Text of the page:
“Centering Prayer is a method of silent prayer that prepares us to receive the gift of contemplative prayer, prayer in which we experience God’s presence within us, closer than breathing, closer than thinking, closer than consciousness itself. This method of prayer is both a relationship with God and a discipline to foster that relationship. Centering Prayer is not meant to replace other kinds of prayer. Rather, it adds depth of meaning to all prayer and facilitates the movement from more active modes of prayer — verbal, mental or affective prayer — into a receptive prayer of resting in God. Centering Prayer emphasizes prayer as a personal relationship with God and as a movement beyond conversation with Christ to communion with Him.” – From Contemplative Outreach International
“We do not know how to pray as we should, but the spirit Himself intercedes for us with groanings to deep for words, and He who searches the hearts knows what the mind of the Spirit is, because He intercedes for the saints according to the will of God.” – Romans 8:26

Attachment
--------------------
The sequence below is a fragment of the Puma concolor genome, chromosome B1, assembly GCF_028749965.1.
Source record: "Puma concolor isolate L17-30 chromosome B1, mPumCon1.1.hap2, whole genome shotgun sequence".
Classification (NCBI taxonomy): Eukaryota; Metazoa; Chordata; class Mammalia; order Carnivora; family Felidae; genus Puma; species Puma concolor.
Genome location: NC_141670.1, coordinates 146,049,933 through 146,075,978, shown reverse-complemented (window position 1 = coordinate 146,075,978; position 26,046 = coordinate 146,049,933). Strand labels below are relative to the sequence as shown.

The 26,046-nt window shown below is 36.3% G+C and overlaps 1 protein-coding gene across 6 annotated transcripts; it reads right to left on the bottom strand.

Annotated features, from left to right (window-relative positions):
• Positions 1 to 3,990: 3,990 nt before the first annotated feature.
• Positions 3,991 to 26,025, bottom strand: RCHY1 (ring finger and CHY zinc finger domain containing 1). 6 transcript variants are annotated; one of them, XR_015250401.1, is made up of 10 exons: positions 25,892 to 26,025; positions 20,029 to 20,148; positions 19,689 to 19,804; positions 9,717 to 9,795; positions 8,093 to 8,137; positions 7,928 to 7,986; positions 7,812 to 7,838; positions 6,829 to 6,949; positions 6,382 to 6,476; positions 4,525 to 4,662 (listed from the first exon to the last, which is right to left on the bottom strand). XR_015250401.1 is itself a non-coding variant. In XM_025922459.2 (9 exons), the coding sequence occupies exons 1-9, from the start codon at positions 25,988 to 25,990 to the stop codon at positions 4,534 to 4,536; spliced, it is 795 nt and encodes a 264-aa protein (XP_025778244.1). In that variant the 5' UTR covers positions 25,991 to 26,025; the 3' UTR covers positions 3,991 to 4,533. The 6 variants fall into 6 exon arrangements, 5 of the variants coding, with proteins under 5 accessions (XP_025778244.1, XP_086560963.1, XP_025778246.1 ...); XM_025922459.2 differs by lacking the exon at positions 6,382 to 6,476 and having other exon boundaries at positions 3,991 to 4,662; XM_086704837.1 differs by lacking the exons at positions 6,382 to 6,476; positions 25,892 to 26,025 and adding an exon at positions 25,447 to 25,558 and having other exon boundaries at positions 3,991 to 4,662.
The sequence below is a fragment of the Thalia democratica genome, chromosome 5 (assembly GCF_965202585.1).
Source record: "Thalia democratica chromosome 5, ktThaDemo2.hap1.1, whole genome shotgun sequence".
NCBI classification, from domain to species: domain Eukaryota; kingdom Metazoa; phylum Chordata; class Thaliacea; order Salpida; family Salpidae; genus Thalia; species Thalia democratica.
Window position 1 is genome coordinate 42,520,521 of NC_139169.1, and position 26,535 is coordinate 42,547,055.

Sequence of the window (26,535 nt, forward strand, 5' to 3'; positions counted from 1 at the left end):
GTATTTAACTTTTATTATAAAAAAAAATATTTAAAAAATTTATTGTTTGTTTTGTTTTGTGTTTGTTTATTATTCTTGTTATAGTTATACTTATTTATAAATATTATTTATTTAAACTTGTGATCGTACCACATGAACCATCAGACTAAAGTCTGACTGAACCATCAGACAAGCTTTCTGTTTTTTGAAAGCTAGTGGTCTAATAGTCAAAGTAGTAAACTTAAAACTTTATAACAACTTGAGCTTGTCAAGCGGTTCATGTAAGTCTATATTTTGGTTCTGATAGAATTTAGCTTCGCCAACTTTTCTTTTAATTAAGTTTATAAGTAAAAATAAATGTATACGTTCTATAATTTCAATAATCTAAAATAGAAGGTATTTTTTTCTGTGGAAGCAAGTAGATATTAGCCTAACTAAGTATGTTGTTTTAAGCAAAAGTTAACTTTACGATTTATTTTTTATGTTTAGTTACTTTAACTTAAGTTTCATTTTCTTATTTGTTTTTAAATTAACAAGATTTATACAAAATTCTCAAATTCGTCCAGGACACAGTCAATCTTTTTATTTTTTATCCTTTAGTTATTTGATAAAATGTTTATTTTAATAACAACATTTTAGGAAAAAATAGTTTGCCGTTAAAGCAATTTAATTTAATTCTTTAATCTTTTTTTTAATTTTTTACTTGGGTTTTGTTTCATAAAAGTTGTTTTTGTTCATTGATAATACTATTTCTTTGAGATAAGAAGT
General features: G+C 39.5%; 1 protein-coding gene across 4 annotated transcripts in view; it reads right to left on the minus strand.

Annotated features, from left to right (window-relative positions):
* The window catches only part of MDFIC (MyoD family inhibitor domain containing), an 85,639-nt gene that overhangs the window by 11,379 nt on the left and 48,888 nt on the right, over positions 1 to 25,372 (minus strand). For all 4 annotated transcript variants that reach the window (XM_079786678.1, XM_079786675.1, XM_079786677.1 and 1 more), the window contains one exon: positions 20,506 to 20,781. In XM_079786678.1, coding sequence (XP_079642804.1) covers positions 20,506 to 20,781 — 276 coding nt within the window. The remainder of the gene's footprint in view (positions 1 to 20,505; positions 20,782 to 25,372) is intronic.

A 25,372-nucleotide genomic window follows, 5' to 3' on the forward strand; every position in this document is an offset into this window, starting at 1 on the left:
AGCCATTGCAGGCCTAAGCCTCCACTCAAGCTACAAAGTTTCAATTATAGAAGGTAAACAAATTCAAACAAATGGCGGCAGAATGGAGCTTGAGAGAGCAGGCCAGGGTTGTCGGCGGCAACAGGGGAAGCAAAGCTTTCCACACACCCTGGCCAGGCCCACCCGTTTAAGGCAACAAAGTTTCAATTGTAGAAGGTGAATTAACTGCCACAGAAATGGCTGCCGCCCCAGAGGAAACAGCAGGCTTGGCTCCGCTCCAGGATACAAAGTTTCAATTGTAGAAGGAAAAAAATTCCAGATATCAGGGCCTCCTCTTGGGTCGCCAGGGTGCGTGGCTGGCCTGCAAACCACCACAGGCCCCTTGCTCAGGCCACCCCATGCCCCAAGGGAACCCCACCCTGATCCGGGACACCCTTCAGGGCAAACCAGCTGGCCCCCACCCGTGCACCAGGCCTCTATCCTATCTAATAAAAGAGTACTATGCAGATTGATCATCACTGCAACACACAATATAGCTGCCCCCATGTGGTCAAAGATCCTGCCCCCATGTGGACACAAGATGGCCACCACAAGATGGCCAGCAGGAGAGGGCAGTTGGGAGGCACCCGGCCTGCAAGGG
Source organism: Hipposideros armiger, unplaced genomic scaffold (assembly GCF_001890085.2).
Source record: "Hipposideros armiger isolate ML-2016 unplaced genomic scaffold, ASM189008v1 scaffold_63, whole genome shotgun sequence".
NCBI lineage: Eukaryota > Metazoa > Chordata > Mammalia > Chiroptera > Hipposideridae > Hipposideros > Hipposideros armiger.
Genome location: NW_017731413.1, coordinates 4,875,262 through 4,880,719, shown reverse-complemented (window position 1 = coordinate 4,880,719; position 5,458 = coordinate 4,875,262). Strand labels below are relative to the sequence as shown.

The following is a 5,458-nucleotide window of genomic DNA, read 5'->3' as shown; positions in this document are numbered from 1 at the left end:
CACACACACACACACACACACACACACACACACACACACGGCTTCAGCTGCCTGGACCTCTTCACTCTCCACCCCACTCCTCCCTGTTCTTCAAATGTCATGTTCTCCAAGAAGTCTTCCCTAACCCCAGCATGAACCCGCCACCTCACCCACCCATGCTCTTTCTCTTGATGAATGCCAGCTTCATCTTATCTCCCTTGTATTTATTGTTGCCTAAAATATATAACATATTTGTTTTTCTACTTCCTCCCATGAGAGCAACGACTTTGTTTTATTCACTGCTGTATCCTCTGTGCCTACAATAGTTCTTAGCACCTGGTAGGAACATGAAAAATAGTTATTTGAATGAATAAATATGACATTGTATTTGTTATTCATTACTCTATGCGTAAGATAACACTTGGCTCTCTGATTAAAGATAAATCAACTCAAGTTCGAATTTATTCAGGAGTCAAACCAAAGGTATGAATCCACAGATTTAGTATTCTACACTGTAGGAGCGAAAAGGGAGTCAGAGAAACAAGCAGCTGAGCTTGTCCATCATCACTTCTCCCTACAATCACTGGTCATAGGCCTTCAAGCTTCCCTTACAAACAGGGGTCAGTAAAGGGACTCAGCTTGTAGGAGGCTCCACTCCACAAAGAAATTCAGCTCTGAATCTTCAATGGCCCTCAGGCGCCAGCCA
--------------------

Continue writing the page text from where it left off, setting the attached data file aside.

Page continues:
Centering prayer is essentially letting go and resting in God. It is also the practice of “releasing” and “receiving” which is a powerful act and a holy pastime. Centering prayer is a deepening practice of surrender to the presence of God. Thomas Keatings described it as “10 thousand opportunities to return to God”.
Brief Guide to Centering Prayer:
- Choose a word (or image) as the symbol of your intention to consent to God’s presence and action within.
- Set a timer so you don’t have to think about the time (15-30 minutes as you wish)
- Sitting comfortably and with eyes closed, settle briefly. Then silently introduce you word as the symbol of your consent to God’s presence and action within.
- When you realize that you have become engaged with your thoughts*, return ever-so-gently to your word as an anchor for your intention to consent to God’s presence and action within.
- At the end of the prayer period, remain in silence for a couple of minutes, with eyes closed, with a heart of gratitude.
Click on The Method of Centering Prayer for a more complete guide developed by Thomas Keatings and the Contemplative Outreach International.